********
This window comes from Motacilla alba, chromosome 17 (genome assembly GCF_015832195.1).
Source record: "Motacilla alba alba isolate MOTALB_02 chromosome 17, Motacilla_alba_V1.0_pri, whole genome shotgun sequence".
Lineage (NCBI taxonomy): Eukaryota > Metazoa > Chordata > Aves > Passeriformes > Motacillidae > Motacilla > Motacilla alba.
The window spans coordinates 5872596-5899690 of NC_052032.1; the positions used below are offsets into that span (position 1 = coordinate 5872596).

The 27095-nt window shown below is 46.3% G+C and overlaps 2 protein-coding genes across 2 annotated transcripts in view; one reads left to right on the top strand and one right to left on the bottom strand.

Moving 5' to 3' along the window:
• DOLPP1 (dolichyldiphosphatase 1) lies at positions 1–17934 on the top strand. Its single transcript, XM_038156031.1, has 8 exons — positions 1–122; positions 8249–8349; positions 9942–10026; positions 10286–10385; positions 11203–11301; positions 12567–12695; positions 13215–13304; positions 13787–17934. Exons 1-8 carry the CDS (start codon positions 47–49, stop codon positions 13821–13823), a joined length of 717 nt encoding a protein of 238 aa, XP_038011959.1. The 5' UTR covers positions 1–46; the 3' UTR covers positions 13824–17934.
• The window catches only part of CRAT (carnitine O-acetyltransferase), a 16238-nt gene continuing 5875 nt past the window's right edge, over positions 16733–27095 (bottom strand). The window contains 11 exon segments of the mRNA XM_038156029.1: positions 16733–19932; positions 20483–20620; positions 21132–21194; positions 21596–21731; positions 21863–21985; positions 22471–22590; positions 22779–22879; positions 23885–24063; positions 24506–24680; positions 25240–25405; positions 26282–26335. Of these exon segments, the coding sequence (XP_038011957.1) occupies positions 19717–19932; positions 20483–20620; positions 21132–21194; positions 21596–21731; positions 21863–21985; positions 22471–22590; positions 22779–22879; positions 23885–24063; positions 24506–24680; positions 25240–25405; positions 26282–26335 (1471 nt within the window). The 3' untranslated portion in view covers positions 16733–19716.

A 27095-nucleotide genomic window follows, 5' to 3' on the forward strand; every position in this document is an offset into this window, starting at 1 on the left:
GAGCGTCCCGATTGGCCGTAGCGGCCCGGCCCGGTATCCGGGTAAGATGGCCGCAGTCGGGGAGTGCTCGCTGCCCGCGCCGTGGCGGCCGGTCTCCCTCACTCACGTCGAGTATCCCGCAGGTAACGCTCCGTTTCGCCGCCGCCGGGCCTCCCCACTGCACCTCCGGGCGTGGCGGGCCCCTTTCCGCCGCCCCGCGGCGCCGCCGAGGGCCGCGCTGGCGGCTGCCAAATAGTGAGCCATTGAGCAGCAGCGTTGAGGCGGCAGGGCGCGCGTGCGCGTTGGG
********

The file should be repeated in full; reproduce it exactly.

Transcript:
This window comes from Motacilla alba, chromosome 17 (genome assembly GCF_015832195.1).
Source record: "Motacilla alba alba isolate MOTALB_02 chromosome 17, Motacilla_alba_V1.0_pri, whole genome shotgun sequence".
Lineage (NCBI taxonomy): Eukaryota > Metazoa > Chordata > Aves > Passeriformes > Motacillidae > Motacilla > Motacilla alba.
The window spans coordinates 5872596-5899690 of NC_052032.1; the positions used below are offsets into that span (position 1 = coordinate 5872596).

The 27095-nt window shown below is 46.3% G+C and overlaps 2 protein-coding genes across 2 annotated transcripts in view; one reads left to right on the top strand and one right to left on the bottom strand.

Moving 5' to 3' along the window:
• DOLPP1 (dolichyldiphosphatase 1) lies at positions 1–17934 on the top strand. Its single transcript, XM_038156031.1, has 8 exons — positions 1–122; positions 8249–8349; positions 9942–10026; positions 10286–10385; positions 11203–11301; positions 12567–12695; positions 13215–13304; positions 13787–17934. Exons 1-8 carry the CDS (start codon positions 47–49, stop codon positions 13821–13823), a joined length of 717 nt encoding a protein of 238 aa, XP_038011959.1. The 5' UTR covers positions 1–46; the 3' UTR covers positions 13824–17934.
• The window catches only part of CRAT (carnitine O-acetyltransferase), a 16238-nt gene continuing 5875 nt past the window's right edge, over positions 16733–27095 (bottom strand). The window contains 11 exon segments of the mRNA XM_038156029.1: positions 16733–19932; positions 20483–20620; positions 21132–21194; positions 21596–21731; positions 21863–21985; positions 22471–22590; positions 22779–22879; positions 23885–24063; positions 24506–24680; positions 25240–25405; positions 26282–26335. Of these exon segments, the coding sequence (XP_038011957.1) occupies positions 19717–19932; positions 20483–20620; positions 21132–21194; positions 21596–21731; positions 21863–21985; positions 22471–22590; positions 22779–22879; positions 23885–24063; positions 24506–24680; positions 25240–25405; positions 26282–26335 (1471 nt within the window). The 3' untranslated portion in view covers positions 16733–19716.

A 27095-nucleotide genomic window follows, 5' to 3' on the forward strand; every position in this document is an offset into this window, starting at 1 on the left:
GAGCGTCCCGATTGGCCGTAGCGGCCCGGCCCGGTATCCGGGTAAGATGGCCGCAGTCGGGGAGTGCTCGCTGCCCGCGCCGTGGCGGCCGGTCTCCCTCACTCACGTCGAGTATCCCGCAGGTAACGCTCCGTTTCGCCGCCGCCGGGCCTCCCCACTGCACCTCCGGGCGTGGCGGGCCCCTTTCCGCCGCCCCGCGGCGCCGCCGAGGGCCGCGCTGGCGGCTGCCAAATAGTGAGCCATTGAGCAGCAGCGTTGAGGCGGCAGGGCGCGCGTGCGCGTTGGG